Well, I spent the day working on a t-shirt quilt and making one. big. pile. of t-shirt scraps. Now, you know me and fabric scraps - I just can't bear to throw away usable fabric! And I'm happy to say that I have a great solution for those t-shirt backs that I want to share with you today. Because to save them without a purpose would be crazy, wouldn't it? I posted this originally in 2018 but thought it would be a good time to bring it back for a re-run, since it is t-shirt quilt season and I might not be the only one with this problem....
When faced with a large pile of t-shirt backs, the first step is to reduce all of them to usable pieces. I cut mine into the same width chunks - in this case, 15" because that was the widest template I had that would fit on most of the shirts - and it cut a bunch of pieces! I didn't worry about the length of the pieces, just the width. And you should be proud of me - I threw away the leftovers! So now I have a big tub full of cut pieces all ready to go.
Then I got busy sewing those pieces together - no interfacing on these pieces, to keep the expense down and to make it lighter - because this is a heavy picnic blanket!
This picnic blanket is about 75" square, so just the weight of the t-shirt fabric is pretty substantial. No batting for this one, only a fabric backing - but I had the perfect backing on hand. I've been saving this fabric for years because I knew it would be perfect for a picnic quilt....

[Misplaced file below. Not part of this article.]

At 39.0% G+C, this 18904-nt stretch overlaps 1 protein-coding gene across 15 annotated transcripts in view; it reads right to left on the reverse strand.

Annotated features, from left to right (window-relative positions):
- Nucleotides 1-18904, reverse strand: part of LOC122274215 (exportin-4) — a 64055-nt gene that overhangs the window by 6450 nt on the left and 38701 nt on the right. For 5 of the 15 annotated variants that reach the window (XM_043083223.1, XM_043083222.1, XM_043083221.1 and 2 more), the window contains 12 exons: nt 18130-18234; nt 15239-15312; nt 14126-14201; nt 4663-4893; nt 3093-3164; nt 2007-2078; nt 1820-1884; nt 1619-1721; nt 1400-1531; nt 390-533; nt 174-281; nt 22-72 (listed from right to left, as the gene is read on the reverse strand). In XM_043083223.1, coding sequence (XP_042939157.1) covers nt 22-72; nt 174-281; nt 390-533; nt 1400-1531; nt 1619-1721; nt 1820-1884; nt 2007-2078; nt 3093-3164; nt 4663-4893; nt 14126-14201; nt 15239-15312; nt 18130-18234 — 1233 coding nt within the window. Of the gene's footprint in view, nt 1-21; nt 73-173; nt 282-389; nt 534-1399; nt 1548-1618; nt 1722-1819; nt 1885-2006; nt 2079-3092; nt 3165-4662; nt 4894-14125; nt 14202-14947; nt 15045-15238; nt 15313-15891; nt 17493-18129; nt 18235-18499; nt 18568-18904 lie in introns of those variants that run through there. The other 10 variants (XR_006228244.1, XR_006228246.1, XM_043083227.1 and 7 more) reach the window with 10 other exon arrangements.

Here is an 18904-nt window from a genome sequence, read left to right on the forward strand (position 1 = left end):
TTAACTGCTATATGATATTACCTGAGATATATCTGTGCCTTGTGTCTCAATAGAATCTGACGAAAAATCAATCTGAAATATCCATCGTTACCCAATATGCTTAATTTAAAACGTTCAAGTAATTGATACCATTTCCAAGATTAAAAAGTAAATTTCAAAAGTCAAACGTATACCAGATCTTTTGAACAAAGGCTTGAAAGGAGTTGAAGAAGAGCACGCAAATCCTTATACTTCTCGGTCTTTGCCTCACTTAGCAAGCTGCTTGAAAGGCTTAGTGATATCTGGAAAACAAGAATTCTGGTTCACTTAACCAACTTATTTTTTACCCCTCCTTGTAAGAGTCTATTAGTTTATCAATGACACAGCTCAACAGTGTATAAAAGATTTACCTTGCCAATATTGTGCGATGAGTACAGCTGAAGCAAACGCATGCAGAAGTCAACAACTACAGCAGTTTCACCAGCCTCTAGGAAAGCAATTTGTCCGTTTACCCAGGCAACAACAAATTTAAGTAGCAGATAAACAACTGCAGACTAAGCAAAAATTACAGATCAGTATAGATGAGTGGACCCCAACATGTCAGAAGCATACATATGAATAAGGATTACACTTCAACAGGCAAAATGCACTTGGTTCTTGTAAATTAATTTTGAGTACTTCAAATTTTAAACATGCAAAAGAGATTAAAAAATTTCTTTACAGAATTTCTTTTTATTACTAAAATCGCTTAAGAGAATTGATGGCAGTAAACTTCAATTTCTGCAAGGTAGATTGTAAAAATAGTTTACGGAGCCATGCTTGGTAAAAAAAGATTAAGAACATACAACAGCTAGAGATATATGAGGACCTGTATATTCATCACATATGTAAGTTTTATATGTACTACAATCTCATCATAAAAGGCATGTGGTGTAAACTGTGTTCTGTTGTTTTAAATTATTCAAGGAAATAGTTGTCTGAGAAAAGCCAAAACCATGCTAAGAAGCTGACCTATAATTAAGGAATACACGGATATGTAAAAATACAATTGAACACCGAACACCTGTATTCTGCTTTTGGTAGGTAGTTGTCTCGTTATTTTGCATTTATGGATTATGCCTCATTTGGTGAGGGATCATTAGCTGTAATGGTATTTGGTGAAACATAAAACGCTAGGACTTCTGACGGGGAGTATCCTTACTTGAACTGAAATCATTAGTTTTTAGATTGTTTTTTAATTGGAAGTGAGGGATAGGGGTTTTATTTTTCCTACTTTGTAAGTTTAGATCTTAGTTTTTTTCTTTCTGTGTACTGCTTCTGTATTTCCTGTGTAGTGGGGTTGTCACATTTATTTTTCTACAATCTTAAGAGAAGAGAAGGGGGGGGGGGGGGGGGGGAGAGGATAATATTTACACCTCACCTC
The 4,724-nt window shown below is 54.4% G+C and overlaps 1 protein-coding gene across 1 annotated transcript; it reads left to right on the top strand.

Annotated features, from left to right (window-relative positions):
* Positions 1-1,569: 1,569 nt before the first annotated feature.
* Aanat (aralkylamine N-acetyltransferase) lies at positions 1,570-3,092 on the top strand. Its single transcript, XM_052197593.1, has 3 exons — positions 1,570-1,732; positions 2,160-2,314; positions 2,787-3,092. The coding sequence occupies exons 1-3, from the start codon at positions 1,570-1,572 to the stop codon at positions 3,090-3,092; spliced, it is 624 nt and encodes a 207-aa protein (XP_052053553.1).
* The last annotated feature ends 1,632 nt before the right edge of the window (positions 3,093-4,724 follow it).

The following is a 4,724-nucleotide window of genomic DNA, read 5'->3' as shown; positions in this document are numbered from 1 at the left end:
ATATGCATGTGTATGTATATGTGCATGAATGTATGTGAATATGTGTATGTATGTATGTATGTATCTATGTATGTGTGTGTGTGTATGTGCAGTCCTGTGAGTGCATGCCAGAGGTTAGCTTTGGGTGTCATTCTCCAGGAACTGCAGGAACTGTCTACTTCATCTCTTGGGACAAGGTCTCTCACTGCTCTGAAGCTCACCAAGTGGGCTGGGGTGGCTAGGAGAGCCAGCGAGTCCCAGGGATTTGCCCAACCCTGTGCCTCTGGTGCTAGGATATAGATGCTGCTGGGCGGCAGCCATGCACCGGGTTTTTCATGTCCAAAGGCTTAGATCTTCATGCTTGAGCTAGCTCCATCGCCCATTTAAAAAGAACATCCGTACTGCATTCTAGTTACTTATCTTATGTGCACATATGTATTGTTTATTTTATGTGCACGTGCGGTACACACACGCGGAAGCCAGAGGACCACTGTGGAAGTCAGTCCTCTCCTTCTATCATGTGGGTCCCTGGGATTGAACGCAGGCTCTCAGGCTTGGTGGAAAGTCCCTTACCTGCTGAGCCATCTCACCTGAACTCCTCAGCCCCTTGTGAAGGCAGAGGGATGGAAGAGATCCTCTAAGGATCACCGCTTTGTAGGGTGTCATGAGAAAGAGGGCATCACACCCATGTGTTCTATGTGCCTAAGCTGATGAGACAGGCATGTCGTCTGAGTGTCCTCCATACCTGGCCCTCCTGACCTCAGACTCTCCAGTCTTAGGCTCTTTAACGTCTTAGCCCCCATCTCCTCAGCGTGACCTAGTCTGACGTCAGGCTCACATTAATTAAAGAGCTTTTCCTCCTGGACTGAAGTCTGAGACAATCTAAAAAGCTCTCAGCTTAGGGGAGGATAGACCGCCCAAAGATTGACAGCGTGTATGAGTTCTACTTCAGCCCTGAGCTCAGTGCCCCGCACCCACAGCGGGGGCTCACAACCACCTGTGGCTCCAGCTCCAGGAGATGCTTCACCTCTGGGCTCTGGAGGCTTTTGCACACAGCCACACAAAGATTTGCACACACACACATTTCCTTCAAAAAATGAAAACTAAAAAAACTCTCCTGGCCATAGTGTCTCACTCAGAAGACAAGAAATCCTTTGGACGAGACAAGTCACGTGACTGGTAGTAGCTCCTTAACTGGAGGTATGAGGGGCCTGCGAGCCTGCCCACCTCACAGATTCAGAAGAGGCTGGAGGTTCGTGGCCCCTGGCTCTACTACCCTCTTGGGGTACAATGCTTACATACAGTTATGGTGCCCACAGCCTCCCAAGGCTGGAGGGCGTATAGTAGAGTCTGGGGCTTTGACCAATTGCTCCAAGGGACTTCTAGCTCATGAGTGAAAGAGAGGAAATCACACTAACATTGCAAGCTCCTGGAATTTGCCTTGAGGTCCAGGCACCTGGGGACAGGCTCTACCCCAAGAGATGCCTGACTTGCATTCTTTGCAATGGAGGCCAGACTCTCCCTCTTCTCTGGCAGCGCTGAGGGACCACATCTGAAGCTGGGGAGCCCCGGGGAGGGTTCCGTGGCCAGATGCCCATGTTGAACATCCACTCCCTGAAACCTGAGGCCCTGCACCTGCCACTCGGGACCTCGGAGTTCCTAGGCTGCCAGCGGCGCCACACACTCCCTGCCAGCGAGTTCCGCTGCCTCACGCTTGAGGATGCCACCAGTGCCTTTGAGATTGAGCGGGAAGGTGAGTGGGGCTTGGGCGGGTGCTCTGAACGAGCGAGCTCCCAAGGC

Not quite sure what it is you're seeing? (And I'm sorry if it gives you the shivers - I've found that people either love it or hate it!)
And of course, because I have grandchildren, and because those grandchildren love to color, I saw those great big color blocks and wondered, "Is there a way the kids can color on those and then it washes out so they can do it again?"
Not wanting to experiment on the quilt (just in case it DIDN'T wash out!) I grabbed a piece of t-shirt (out of the never-empty t-shirt scrap tub) and a new box of Crayola Ultra-Clean Washable Markers. Had a little fun putting together a test piece, then ran it through the wash and dryer (gentle cycle, regular detergent, hot dryer).
Et voila! The only thing I could even see a shadow of was the yellow heart in the middle, and I really had to look for that. So for added fun, I can hand the markers to the kids at the picnic and let them decorate to their hearts content! How's that for an added bonus?
And another? It's like getting a free quilt out of something you were going to throw away. And everyone can use a picnic or beach blanket, can't they? So put those pieces to good use!